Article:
Directed by David McKenzie (Hallem Foe, 2007), Starred Up could easy have been a failed ego-trip, instead it is a carefully crafted study of the violence and pressures on on inmate and how the effect those around him. The main protagonist (I’m not sure if you can say Hero) is a young man Eric Love (Jack O’Connell 2008), still in his teens, who has been “Starred-Up”, essentially he has been transferred from juvenile prison to the adult regime. This we quickly learn is because of his temper and propensity for violence. Immediately there are two comparisons to be made here; initially Jacques Audiard’s A Prophet (2009) where we see outsider Malik El Djebena (Tahir Rahim) settle in to prison life and learn how to exist and even grow (in his way) by learning how to deal with the gangs and hierarchy in the prison. Both prisons deal with adapting to life “on the inside” as do many more. One film which goes beyond that is Nicolas Winding Refn’s Bronson (2008) with Tom Hardy (Warrior, 2011) where we see prison life through the story of Britain’s hardest and most disruptive prisoner.
Young Eric is full of attitude and has more than enough fellow inmates to knock the spirit out of him, Once he is in his cell, his first act is to put together the necessary ingredients for a home-made shank and hide them about his cell. Given his background he has unfortunately come to the attention of the Deputy Governor (Sam Spruell, The Hurt Locker, 2008), a man, who can best be described as not a very good example of a Prison Service employee, corrupt and violent he has it in for the young lad. Despite all of this against him, there is a ray of light, or two.
Pretty soon we Eric come under the protection of another prisoner, who it turns out has a level of respect and authority in the prison, that prisoner is the lieutenant for the prisoner kingpin and also happens to be Eric’s father; Neville Love (Ben Mendelsohn, The Place behind The Pines, 2012) who has a difficult relationship with his son, not least of all because of his absence in his son’s life, but also in trying to protect him and the tension inherent in the situation. Eric is sent to group counseling which starts-off with the usual conflict and fighting, but only for the intervention of his father and counselor Baumer, is he allowed to continue. The two strike up a friendship which ultimately leads to Baumer’s dismissal due to his coming up against the Deputy Governor.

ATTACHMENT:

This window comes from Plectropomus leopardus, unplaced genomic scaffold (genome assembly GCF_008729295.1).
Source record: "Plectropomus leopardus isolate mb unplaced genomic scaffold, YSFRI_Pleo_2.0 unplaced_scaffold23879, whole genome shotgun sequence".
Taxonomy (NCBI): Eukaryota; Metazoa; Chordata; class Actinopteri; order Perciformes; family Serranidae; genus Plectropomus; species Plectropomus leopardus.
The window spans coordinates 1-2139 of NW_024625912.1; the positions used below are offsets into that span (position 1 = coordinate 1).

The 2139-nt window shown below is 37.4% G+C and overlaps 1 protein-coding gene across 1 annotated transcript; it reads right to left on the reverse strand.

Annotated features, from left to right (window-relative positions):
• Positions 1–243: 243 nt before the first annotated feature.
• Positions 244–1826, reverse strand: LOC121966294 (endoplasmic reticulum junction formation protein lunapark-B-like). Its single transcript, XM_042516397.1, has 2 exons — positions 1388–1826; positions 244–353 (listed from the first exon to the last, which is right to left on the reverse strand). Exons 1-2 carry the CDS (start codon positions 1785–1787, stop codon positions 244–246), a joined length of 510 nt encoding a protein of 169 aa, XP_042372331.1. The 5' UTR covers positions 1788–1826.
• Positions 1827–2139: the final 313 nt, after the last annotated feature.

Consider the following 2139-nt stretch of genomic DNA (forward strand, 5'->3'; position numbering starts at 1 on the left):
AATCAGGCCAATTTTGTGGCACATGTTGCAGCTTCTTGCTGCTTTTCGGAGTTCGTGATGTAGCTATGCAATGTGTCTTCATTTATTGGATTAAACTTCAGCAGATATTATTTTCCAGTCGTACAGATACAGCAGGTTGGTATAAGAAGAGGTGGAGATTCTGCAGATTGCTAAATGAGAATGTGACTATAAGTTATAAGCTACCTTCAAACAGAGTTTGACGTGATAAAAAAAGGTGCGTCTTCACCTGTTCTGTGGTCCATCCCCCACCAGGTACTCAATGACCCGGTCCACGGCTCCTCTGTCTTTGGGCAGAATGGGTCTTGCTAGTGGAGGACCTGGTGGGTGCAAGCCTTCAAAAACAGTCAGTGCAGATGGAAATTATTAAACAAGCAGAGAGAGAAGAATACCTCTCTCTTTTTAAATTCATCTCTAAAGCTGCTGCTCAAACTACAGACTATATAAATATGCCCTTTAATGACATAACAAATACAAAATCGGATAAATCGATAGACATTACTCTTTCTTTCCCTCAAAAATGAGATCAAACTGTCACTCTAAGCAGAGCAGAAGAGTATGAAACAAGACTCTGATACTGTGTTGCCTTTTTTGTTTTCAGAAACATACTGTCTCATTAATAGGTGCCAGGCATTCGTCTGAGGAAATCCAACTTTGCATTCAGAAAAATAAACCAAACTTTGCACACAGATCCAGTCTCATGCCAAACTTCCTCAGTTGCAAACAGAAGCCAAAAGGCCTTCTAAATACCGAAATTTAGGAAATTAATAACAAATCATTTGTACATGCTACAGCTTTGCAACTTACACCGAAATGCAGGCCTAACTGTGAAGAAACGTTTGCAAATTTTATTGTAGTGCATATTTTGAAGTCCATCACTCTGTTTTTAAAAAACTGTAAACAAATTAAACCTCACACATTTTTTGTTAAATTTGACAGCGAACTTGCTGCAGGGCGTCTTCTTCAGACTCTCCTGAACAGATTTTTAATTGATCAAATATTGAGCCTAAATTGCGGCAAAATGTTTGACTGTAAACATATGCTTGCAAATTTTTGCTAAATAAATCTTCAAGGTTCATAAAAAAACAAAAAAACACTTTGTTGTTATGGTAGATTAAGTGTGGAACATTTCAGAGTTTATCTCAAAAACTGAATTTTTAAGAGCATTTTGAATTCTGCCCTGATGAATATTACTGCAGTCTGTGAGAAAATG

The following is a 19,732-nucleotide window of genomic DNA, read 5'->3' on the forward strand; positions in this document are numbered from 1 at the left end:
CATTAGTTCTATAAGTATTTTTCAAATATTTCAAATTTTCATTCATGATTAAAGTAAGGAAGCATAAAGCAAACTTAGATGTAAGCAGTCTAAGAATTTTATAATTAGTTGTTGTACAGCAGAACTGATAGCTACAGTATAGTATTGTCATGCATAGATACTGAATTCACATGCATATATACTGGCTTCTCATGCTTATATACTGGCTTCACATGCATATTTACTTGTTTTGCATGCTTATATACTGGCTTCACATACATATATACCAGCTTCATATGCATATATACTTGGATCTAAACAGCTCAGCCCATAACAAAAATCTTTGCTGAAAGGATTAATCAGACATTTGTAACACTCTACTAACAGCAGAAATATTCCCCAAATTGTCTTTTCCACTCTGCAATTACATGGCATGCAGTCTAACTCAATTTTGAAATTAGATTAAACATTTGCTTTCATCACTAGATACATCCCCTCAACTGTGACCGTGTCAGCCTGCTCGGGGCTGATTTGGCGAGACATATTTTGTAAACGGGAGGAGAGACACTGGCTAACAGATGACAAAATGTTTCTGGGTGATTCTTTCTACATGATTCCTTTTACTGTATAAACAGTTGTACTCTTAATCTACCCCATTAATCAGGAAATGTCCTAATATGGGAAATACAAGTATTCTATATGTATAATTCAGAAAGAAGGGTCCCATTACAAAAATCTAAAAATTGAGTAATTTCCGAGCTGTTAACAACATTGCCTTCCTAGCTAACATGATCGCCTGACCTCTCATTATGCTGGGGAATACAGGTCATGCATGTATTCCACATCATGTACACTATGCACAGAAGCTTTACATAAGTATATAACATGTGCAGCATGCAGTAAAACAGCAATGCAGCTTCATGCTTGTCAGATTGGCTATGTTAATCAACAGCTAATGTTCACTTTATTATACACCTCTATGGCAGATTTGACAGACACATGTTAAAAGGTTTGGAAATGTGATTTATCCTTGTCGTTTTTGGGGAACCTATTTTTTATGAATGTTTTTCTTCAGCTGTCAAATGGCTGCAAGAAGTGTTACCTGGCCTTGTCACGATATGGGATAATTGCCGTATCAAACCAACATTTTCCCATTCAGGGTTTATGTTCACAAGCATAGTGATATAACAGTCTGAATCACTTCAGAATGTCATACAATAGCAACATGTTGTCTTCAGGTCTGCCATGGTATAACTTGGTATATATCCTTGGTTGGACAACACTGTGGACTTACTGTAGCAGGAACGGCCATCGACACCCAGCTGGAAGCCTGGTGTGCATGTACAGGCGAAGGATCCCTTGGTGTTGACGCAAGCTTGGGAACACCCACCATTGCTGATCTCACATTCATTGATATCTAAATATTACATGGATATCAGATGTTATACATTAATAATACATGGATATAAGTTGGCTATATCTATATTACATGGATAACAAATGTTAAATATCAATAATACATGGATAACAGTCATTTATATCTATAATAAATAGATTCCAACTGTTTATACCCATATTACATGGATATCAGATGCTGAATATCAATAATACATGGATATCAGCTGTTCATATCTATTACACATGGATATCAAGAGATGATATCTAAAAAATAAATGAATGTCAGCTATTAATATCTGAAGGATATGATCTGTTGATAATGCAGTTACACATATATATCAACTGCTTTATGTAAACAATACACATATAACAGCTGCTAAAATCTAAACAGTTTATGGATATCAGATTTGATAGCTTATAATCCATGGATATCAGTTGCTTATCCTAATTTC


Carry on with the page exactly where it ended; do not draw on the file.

The movie progresses to the inevitable show-down through Eric finding his place in the pecking-order and not particularly liking it. While he is willing to play by the general rules, he cannot and will not accept personal treats and affronts, from anybody this ultimately leads to him making enemies who would prefer to see him dead. His enemies eventually attempt to make a move, which he is able to see off to a degree. There is a tension which is constructed well and manages to maintain a degree of “reality”.
Normally a movie of this sort might not grab me, but the feedback was such that I thought I would try it and I am glad I did. All of the cast put in performances which should be good for their careers. The characterisation is excellent, with us following those we are meant to and striving to see them succeed. This is not a prison movie, it is a road movie set in a prison.
I could give a blow-by-blow account of the various turns and developments which ultimately bring the film to its climax, instead I would suggest sit back and enjoy, one of the best British films of recent years. There are quite literally no punches pulled here, it is violent and graphically so in places but not gratuitously. The impact on O’Connell’s career can be seen through his following roles, it is immediate and justified.